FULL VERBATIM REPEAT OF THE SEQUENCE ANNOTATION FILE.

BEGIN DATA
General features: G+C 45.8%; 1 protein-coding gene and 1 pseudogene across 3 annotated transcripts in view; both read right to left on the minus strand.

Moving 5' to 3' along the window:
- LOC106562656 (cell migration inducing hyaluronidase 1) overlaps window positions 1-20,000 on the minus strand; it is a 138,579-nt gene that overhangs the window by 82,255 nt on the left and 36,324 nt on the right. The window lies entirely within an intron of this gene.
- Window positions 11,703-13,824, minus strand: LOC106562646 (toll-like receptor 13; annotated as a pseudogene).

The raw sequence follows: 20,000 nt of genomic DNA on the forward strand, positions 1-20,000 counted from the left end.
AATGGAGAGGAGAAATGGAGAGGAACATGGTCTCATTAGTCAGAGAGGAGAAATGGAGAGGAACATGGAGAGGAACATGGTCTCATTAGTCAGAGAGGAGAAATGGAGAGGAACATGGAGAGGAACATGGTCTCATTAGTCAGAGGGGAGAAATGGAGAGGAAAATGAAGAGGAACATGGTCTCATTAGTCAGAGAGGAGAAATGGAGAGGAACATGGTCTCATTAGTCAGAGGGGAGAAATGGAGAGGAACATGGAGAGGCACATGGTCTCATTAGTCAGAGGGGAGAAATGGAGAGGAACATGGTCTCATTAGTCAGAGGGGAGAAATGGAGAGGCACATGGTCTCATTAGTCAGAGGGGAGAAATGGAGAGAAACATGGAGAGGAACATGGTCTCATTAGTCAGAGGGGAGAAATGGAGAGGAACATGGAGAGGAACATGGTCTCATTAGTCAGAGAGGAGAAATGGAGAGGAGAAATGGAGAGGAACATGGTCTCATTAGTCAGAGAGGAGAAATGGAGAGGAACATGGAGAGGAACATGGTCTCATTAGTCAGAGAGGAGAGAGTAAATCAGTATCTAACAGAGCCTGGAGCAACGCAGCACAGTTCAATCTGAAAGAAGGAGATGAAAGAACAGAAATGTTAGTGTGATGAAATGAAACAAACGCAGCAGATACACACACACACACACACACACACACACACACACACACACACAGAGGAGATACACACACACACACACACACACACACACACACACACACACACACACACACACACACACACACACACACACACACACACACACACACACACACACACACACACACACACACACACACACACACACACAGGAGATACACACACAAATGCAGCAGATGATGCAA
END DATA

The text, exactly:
General features: G+C 45.8%; 1 protein-coding gene and 1 pseudogene across 3 annotated transcripts in view; both read right to left on the minus strand.

Moving 5' to 3' along the window:
- LOC106562656 (cell migration inducing hyaluronidase 1) overlaps window positions 1-20,000 on the minus strand; it is a 138,579-nt gene that overhangs the window by 82,255 nt on the left and 36,324 nt on the right. The window lies entirely within an intron of this gene.
- Window positions 11,703-13,824, minus strand: LOC106562646 (toll-like receptor 13; annotated as a pseudogene).

The raw sequence follows: 20,000 nt of genomic DNA on the forward strand, positions 1-20,000 counted from the left end.
AATGGAGAGGAGAAATGGAGAGGAACATGGTCTCATTAGTCAGAGAGGAGAAATGGAGAGGAACATGGAGAGGAACATGGTCTCATTAGTCAGAGAGGAGAAATGGAGAGGAACATGGAGAGGAACATGGTCTCATTAGTCAGAGGGGAGAAATGGAGAGGAAAATGAAGAGGAACATGGTCTCATTAGTCAGAGAGGAGAAATGGAGAGGAACATGGTCTCATTAGTCAGAGGGGAGAAATGGAGAGGAACATGGAGAGGCACATGGTCTCATTAGTCAGAGGGGAGAAATGGAGAGGAACATGGTCTCATTAGTCAGAGGGGAGAAATGGAGAGGCACATGGTCTCATTAGTCAGAGGGGAGAAATGGAGAGAAACATGGAGAGGAACATGGTCTCATTAGTCAGAGGGGAGAAATGGAGAGGAACATGGAGAGGAACATGGTCTCATTAGTCAGAGAGGAGAAATGGAGAGGAGAAATGGAGAGGAACATGGTCTCATTAGTCAGAGAGGAGAAATGGAGAGGAACATGGAGAGGAACATGGTCTCATTAGTCAGAGAGGAGAGAGTAAATCAGTATCTAACAGAGCCTGGAGCAACGCAGCACAGTTCAATCTGAAAGAAGGAGATGAAAGAACAGAAATGTTAGTGTGATGAAATGAAACAAACGCAGCAGATACACACACACACACACACACACACACACACACACACACACACAGAGGAGATACACACACACACACACACACACACACACACACACACACACACACACACACACACACACACACACACACACACACACACACACACACACACACACACACACACACACACACACACACACACACACACAGGAGATACACACACAAATGCAGCAGATGATGCAA